Sunday, December 2, 2007

Literary texts and hypertexts

An old literary chestnut: Just what is a text? Three texts to consider:

Beowulf: Often cited as the oldest extant text in the English language, this blood-soaked tale comes to us through a single manuscript dating to around the year 1000. The manuscript was damaged in a fire in 1731, and was not transcribed until 1786.

Since then it has deteriorated further, leaving the 1786 copy as the only source for some 2000 letters, though modern imaging techniques have also helped in reconstruction. The 11th-century manuscript itself is written in two different hands and appears to be a working copy. The story clearly draws on centuries of oral tradition. It is an open question to what extent the particular telling is a transcription of a spoken saga or a literary work in its own right.

The poem begins: "Hwæt! We Gardena in geardagum, þeodcyninga, þrym gefrunon, hu ða æþelingas ellen fremedon." The language has changed a bit since then, and as a result most people read it in modern English translation (or wait for the movie to come out).

What is the text of Beowulf? Is it an old saga, as captured by a long-ago author? The words written on the old manuscript? The manuscript itself, or as accurate a reconstruction as we can manage? The story, as well as we can render it in modern language?

Hamlet: We all know at least the beginning of Hamlet's famous soliloquy: "To be, or not to be? I, there's the point/To die, to sleep, is that all? I, all ..."

Wait, that can't be right, can it? Ah ... I must have reading from the infamous "bad quarto". I should have been reading the first folio: "To be, or not to be, that is the question ..."

The first folio is generally considered the best starting point for Shakespeare's plays. Its own introduction warns of inferior editions, and indeed many of the plays, Hamlet included, exist in several different forms.

There have been attempts to harmonize the various sources into some sort of "ideal" version. Whether this works or not is a matter of opinion. Arguably, there is no one text in such cases, but unfortunately a stage production has to work from a single script, whether a harmonized one or one of the original editions.

On the other hand, if you consider the play as a play, and not just a text, whose production is definitive? The Globe theater is open for business again, but the original production company is no longer available for engagements.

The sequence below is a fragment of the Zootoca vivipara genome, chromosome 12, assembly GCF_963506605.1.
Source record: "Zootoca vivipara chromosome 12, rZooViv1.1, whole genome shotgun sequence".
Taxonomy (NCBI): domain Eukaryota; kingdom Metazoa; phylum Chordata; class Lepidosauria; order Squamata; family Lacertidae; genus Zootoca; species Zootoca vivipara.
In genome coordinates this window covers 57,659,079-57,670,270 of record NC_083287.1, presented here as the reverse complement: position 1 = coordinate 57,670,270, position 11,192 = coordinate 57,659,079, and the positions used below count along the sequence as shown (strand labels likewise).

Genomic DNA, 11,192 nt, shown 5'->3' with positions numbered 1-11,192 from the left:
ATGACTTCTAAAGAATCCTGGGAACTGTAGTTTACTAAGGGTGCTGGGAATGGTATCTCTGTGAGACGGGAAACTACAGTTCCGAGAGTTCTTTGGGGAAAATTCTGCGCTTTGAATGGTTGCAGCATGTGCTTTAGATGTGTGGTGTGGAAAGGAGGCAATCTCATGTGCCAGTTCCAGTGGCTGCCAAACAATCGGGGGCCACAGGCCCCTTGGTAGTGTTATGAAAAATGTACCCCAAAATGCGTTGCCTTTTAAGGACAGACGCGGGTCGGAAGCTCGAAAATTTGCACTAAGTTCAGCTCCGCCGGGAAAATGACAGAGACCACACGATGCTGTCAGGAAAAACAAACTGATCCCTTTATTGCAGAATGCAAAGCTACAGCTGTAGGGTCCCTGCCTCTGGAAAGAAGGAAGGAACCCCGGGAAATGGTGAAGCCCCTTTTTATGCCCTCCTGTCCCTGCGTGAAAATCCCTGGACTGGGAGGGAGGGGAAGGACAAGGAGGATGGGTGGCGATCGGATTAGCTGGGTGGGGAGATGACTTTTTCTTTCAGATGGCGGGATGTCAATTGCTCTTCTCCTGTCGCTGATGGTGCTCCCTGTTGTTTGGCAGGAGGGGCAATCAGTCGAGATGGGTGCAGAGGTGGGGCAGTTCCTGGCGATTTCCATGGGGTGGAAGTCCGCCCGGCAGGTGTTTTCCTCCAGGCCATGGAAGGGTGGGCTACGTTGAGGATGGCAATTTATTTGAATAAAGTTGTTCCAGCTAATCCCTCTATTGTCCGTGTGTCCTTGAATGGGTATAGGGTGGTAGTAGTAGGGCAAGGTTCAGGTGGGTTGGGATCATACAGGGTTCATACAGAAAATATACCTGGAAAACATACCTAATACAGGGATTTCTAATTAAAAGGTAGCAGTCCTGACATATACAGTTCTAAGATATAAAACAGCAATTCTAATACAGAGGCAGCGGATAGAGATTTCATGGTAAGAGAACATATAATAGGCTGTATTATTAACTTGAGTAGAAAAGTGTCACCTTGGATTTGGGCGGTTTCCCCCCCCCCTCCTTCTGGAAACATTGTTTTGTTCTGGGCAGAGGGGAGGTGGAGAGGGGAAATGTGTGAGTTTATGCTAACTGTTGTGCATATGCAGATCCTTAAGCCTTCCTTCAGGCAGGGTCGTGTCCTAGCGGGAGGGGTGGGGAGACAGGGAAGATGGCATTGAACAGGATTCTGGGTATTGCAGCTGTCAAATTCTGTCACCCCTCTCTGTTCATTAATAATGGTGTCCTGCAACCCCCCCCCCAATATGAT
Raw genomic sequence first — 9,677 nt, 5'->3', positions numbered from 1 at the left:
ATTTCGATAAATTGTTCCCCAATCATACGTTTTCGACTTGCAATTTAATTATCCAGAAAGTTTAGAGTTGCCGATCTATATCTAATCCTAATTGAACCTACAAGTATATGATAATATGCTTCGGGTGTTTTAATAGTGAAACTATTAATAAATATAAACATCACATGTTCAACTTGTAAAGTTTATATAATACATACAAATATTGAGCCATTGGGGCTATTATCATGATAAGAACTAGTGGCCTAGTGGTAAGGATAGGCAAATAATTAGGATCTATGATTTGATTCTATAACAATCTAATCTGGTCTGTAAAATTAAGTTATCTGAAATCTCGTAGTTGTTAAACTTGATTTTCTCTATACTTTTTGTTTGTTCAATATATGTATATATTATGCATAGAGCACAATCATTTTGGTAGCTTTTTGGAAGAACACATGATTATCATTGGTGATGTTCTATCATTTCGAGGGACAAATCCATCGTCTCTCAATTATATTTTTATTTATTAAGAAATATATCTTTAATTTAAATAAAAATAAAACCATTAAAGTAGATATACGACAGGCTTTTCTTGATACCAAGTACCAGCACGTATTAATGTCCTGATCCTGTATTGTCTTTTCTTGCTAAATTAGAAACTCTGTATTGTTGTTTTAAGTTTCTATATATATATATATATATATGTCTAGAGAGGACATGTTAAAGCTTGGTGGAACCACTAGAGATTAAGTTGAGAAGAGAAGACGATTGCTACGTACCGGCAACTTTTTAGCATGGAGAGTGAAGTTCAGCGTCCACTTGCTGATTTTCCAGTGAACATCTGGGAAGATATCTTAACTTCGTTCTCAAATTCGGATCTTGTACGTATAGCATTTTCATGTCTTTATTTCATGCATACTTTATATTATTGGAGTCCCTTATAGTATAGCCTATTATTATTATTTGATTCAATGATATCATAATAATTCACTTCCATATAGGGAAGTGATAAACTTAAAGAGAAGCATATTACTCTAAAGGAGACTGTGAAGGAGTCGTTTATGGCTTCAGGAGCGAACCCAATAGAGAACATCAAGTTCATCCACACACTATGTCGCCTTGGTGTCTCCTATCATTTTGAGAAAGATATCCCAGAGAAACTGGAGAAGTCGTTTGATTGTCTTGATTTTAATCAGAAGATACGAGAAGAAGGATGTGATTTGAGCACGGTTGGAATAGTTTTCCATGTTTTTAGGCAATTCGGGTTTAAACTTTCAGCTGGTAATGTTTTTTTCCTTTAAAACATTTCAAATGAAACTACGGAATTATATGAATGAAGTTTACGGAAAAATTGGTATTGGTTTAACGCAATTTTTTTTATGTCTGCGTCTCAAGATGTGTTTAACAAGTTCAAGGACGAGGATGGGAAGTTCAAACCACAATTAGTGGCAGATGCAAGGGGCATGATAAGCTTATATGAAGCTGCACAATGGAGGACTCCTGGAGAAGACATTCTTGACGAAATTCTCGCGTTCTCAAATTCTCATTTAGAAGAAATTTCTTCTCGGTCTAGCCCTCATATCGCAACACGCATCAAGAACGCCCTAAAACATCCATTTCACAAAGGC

Ulysses: Beowulf and Hamlet are old texts. It's no surprise that they might present problems. What about a work that was published in the 20th century by an author who lived another 19 years after its publication, producing corrections and commentary along the way? The text, of course, is James Joyce's Ulysses.

Ulysses presents a few special problems. It was originally published in serial form, until one of the installments ran afoul of US obscenity laws. It was then published as a book by Shakespeare and Company with, by most accounts, thousands of typos (just how many thousands depends on whom you ask).

The language of Ulysses is not as obscure as that of Joyce's last work, Finnegans Wake, but it is full of invented compounds like hismy and snotgreen, which traditional proofreading would tend to break up, directly against the author's wishes. Further complicating matters, the original setting relied heavily on Joyce's handwritten notes on the galleys. Many of these are now lost.

The result was a series of printings that everyone knew had significant numbers of errors, perhaps minor and perhaps not, but which no one knew exactly how to correct, particularly after Joyce's death. An attempt in 1984 drew worldwide attention but also scathing criticism.

The 1961 edition appears to be the most popular today, but further corrected editions are promised and "genetic studies" of the various versions of the text is a thriving field in its own right. You can find more here and here.

So once again, what is the text?

What does any of this have to do with the web (other than all three texts being available on the web in some form or other)? One common thread here is that a text is a deeper thing than just a series of words printed on a page. Scholarly editions have recognized this for centuries, by means of devices like footnotes, marginal comments, glossaries, bibliographies and so forth.

Some of these techniques predate printing, but all of them work even better as hypertext. It's not surprising that there are well-developed web sites available for all three works. The new technology is a natural fit for the old problems.

It's also nice that, with serious scholarship being made available on the web, the average reader can see up close the kind of dense, interlinked historical structure that used to be available only in sparsely-circulated journals. This is basically the literary equivalent of putting scientific material up on the web, and the benefits are similar as well.

No comments: